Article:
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Income from Offshore Supplies of Goods by a Non-Resident not Liable to Tax in India

India
26 Jul 2010

The Authority for Advance Ruling ("AAR") has recently delivered a significant ruling in the case of Joint Stock Company Foreign Economic Association 'Technopromexport' holding. The ruling states that a non-resident was not liable to pay tax on the income arising out of supply of goods to an Indian entity when the property passed to the Indian entity outside India and no portion of the consideration was received by the non-resident in India. Taxand India discusses the ruling in detail and why it is welcomed.

The applicant, a Russian company, was engaged in constructing and commissioning power projects. It successfully bid for three separate contracts, for offshore supply of plant and equipment, onshore supplies and onshore services with National Thermal Power Corporation, India ("NTPC"). As per the agreement, ownership in plant and equipment was to pass outside India to NTPC. The applicant sought a ruling from the AAR as to whether the receipts for offshore supplies were liable to tax.

The Revenue contended that the contracts were composite and that the receipts for offshore supply were liable to tax, as the applicant had a PE in India for works relating to the offshore supply. The Revenue also contended that the applicant was responsible to take adequate insurance and costs and responsibility for import clearance of the equipment at the customs port were to remain with the applicant and the risk of loss was to remain with the applicant during the transportation and until the completion of the project. The AAR observed that the bearing of transit risk by the applicant was not inconsistent with the transfer of ownership outside India. The AAR also held that NTPC itself had invited separate bids for onshore supplies and services and offshore supplies and the applicant had not split the contract on its own. The AAR also held that the applicant's PE in India established for the purpose of carrying onshore supplies and services was not instrumental in offshore supplies and hence would not affect its taxability. Accordingly, it was ruled that the payment for offshore supplies was not liable to tax.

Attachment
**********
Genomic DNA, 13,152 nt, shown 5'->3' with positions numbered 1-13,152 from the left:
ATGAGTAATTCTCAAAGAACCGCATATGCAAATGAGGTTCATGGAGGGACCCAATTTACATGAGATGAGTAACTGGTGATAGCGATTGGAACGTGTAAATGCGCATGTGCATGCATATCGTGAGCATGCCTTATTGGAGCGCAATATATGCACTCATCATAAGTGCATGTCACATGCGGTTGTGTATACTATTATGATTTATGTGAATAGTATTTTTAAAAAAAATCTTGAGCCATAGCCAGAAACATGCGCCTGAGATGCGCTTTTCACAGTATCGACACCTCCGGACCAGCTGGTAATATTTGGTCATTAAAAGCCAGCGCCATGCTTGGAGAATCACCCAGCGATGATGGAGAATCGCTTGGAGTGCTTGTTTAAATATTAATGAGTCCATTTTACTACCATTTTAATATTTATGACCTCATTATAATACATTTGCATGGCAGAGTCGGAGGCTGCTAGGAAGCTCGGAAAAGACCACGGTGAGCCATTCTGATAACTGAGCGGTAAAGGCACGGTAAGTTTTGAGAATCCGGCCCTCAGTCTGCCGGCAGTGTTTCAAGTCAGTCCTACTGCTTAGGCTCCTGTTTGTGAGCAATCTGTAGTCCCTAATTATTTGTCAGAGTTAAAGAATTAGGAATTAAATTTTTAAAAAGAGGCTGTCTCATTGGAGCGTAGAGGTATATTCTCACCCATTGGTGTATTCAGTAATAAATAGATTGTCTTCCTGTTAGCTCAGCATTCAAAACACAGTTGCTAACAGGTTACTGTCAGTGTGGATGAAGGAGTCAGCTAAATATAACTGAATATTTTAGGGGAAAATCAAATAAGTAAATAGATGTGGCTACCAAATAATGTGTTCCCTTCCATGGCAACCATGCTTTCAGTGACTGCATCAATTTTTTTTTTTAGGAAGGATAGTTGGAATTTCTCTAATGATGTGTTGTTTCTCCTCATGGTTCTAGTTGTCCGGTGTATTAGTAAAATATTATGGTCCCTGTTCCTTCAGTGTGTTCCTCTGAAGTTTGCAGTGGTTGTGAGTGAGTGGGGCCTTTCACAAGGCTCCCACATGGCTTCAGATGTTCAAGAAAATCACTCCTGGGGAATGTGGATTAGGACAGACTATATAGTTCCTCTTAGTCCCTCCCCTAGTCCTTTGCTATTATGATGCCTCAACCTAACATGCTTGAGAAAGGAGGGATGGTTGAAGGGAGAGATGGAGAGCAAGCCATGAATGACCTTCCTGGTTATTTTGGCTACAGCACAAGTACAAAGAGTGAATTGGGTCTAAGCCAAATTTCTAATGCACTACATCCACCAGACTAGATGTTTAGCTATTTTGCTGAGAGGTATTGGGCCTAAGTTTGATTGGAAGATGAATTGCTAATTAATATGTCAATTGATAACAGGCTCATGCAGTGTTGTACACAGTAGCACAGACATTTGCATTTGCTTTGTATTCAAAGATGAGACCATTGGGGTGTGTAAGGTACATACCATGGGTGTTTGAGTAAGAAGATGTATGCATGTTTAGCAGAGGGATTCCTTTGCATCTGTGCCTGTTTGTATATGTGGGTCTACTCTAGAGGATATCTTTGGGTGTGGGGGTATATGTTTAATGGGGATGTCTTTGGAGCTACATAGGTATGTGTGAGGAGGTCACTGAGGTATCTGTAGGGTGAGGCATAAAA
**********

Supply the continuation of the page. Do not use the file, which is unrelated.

Taxand's Take


The ruling of the AAR reiterates the principles laid down by the landmark judgement of the Supreme Court of India in the case of Ishikawajma Harima Heavy Industries Ltd and also the ruling of the AAR in Hyosung Corporation. The Supreme Court in Ishikawajma's case had held as follows:
  • Only such part of the income, as was attributable to the operations carried out in India, could be taxed in India
  • Where all parts of the transaction, i.e. the transfer of property in goods as well as the payment, were carried on outside the Indian territory, the transaction could not be taxed in India
  • The principle of apportionment, wherein the territorial jurisdiction of a particular state determines its capacity to tax an event, has to be followed
  • The fact that the contract was signed in India was of no material consequence, if all activities in connection with the offshore supply were outside India, and therefore the income cannot be deemed to accrue or arise in the country

The ruling is a welcome reiteration of the principles laid down in earlier rulings including those of the Supreme Court, in light of the discordant view by the Madras High Court in Ansaldo Energia Spa, based on specific facts of the case. The AAR distinguished the ruling of the High Court after noting that in the case of Ansaldo, a single composite contract for supply and installation was split in four contracts only at the instance of Ansaldo. On the contrary, the AAR observed that in the case of Joint Stock Co, NTPC itself had invited separate bids for onshore and offshore components. Further, the High Court had observed in the case of Ansaldo that the splitting of contracts was a mere facade and there existed price imbalance amongst the contracts, which was skewed in favour of offshore supply.

The Revenue authorities often rely on the ruling in the case of Ansaldo, and seek to tax the offshore supply components as well. With this recent ruling in Joint Stock Co, taxpayers would be encouraged to approach the AAR for clarity and certainty on tax positions while undertaking turnkey projects.

Your Taxand contacts for further queries are:
Mukesh Butani
T. +91 124 339 5010
E. Mukesh.Butani@bmrlegal.in

Abhishek Goenka
T. +91 80 4032 0100
E. abhishek.goenka@bmradvisors.com

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